Fishing and the Global History of Conservation: Preliminary Comparisons of Past and Present
10 December 10:00
Colin Matthew Room, History Faculty
In her talk for the Oxford Environmental History Network, Sarah S. Elkind will present a segment of her new project which aims to investigate the global history of resource conservation, its environmental justice consequences, and their implications for managing global climate change.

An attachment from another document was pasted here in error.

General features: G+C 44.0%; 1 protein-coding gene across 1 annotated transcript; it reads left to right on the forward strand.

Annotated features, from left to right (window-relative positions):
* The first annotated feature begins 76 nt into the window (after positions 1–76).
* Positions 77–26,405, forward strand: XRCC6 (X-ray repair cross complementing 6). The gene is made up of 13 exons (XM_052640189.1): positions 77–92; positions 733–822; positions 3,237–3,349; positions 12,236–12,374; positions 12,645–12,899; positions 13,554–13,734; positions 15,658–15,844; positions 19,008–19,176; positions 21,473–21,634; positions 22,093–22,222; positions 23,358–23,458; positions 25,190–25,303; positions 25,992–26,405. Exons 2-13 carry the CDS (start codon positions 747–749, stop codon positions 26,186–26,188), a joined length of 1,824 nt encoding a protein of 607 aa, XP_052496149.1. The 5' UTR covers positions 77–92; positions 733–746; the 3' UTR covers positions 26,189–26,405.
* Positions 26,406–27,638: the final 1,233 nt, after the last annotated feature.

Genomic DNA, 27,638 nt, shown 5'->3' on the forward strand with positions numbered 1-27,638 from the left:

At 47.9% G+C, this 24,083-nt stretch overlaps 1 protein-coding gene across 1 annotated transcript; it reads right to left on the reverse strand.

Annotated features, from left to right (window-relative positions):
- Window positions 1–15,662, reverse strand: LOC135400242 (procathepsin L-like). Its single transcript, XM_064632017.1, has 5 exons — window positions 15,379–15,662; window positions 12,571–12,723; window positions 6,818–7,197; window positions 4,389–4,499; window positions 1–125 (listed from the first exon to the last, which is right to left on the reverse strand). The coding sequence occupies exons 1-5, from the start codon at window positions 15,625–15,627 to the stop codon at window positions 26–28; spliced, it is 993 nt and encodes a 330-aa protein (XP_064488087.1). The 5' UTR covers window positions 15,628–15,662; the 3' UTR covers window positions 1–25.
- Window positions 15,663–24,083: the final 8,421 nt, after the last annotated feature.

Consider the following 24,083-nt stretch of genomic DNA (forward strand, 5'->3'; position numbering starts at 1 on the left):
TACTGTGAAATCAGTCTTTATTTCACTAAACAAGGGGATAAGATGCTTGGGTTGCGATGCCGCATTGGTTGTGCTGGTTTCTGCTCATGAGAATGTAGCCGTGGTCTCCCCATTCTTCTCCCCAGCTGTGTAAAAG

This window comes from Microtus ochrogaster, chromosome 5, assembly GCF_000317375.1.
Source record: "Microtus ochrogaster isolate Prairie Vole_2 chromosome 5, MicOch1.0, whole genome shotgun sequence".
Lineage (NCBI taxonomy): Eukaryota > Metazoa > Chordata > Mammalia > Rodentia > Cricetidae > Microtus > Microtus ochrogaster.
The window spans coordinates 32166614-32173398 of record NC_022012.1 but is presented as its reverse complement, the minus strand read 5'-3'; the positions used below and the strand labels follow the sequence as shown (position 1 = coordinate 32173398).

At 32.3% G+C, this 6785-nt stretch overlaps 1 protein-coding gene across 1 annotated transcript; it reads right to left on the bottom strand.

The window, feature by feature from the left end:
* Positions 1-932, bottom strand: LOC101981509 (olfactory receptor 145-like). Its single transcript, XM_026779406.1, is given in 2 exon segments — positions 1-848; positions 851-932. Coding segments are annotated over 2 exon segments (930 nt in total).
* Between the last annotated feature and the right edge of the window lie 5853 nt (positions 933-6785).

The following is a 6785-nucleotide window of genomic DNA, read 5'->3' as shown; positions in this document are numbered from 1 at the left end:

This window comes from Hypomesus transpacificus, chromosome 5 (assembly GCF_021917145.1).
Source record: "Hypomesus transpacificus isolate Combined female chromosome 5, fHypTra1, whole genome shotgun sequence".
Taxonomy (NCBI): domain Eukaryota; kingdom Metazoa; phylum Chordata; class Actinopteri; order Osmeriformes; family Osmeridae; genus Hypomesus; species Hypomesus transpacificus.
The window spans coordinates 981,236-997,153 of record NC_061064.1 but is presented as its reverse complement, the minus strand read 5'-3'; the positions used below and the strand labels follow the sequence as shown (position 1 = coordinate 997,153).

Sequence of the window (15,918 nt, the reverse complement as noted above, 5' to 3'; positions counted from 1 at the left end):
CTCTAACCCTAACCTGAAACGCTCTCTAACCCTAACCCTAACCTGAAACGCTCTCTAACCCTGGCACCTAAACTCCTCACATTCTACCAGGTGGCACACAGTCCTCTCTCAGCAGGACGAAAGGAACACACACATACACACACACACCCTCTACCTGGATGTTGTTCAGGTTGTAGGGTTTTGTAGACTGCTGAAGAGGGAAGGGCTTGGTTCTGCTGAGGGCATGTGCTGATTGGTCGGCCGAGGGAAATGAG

Sarah S. Elkind is a Professor of History teaching environmental, technology, political and urban history at San Diego State University. Between 2010-2011 she was a Fulbright Distinguished Chair in American Studies at the University of Southern Denmark. Her publications have investigated environmental policy-making in U.S. cities. In How Local Politics Shape Federal Policy (2011), she used case studies from Los Angeles’s energy, flood control, air pollution and water resources history to explore business influence in twentieth century American politics. Her first book Bay Cities and Water Politics (1998) examined regional public works and political reform in the late-nineteenth and early twentieth century cities. As a public historian, she has curated exhibits on twentieth century tourism economics, the nineteenth century Pacific ceramics trade, and the environmental history of the military in Southern California. She teaches courses on the history of water resources policy and development in the U.S. West; the history of current environmental crises, the environmental history of warfare, and the role of the media in shaping environmental politics.